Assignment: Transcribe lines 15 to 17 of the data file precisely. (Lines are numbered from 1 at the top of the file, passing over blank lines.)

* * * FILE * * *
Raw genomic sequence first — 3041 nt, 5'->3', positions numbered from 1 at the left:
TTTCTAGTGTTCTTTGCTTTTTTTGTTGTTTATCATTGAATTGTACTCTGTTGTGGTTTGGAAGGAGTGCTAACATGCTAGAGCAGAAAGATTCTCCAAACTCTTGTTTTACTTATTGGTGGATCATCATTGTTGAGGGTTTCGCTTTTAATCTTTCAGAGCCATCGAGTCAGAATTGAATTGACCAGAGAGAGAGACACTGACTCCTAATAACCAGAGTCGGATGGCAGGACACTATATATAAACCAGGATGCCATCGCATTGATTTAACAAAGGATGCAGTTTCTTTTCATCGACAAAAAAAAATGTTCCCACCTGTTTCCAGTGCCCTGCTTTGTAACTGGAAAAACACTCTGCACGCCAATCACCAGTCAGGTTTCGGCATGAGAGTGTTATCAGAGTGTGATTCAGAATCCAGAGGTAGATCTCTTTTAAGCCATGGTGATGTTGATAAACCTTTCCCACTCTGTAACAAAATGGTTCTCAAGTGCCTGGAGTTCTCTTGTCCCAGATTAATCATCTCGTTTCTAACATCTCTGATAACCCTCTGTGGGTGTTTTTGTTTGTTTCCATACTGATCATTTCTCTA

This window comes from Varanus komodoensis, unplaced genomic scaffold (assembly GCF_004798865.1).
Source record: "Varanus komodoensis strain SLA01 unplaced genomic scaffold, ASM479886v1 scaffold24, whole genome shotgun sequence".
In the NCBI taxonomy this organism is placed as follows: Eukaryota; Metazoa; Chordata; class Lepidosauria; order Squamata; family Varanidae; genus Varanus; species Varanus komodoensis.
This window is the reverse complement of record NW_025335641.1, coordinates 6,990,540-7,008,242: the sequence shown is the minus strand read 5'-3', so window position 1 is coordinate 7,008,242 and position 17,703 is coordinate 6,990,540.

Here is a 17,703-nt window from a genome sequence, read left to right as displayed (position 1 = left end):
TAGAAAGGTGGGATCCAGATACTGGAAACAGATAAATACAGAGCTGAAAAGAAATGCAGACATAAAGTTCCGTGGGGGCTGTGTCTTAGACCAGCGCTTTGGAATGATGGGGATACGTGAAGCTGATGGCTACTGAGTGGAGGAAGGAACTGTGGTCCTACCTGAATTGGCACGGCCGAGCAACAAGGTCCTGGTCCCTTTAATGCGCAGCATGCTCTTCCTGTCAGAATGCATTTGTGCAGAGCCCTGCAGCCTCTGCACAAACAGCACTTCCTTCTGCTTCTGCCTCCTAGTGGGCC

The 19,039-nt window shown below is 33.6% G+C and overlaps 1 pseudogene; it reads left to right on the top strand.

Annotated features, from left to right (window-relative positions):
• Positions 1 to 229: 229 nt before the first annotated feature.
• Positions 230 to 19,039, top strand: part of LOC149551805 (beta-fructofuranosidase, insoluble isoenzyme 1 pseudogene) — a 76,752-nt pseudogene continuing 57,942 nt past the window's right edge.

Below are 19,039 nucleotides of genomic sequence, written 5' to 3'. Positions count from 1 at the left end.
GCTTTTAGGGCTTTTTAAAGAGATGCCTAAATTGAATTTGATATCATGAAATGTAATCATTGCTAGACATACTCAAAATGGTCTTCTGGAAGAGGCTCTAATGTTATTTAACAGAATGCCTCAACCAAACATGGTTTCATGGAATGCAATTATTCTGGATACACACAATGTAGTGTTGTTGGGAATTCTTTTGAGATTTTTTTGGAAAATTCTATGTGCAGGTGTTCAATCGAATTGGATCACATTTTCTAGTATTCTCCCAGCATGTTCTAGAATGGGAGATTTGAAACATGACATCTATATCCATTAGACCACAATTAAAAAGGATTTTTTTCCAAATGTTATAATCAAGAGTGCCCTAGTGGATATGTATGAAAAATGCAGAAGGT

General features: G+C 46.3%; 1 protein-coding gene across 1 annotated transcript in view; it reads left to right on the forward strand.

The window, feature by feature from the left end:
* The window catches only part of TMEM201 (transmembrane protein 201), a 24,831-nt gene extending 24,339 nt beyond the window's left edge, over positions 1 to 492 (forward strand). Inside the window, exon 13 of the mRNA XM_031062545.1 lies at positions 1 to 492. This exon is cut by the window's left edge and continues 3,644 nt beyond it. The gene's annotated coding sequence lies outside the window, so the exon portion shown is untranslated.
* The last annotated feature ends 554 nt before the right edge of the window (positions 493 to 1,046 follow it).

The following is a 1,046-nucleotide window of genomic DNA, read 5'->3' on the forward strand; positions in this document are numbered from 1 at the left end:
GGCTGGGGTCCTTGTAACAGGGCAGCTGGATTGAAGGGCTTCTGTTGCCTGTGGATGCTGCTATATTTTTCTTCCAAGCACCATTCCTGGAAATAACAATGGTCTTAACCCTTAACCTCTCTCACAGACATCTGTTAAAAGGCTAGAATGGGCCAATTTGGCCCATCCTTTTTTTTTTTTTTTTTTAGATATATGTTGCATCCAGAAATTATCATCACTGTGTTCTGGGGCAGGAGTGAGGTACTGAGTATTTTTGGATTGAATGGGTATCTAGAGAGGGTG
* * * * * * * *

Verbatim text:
General features: G+C 46.3%; 1 protein-coding gene across 1 annotated transcript in view; it reads left to right on the forward strand.

The window, feature by feature from the left end:
* The window catches only part of TMEM201 (transmembrane protein 201), a 24,831-nt gene extending 24,339 nt beyond the window's left edge, over positions 1 to 492 (forward strand). Inside the window, exon 13 of the mRNA XM_031062545.1 lies at positions 1 to 492. This exon is cut by the window's left edge and continues 3,644 nt beyond it. The gene's annotated coding sequence lies outside the window, so the exon portion shown is untranslated.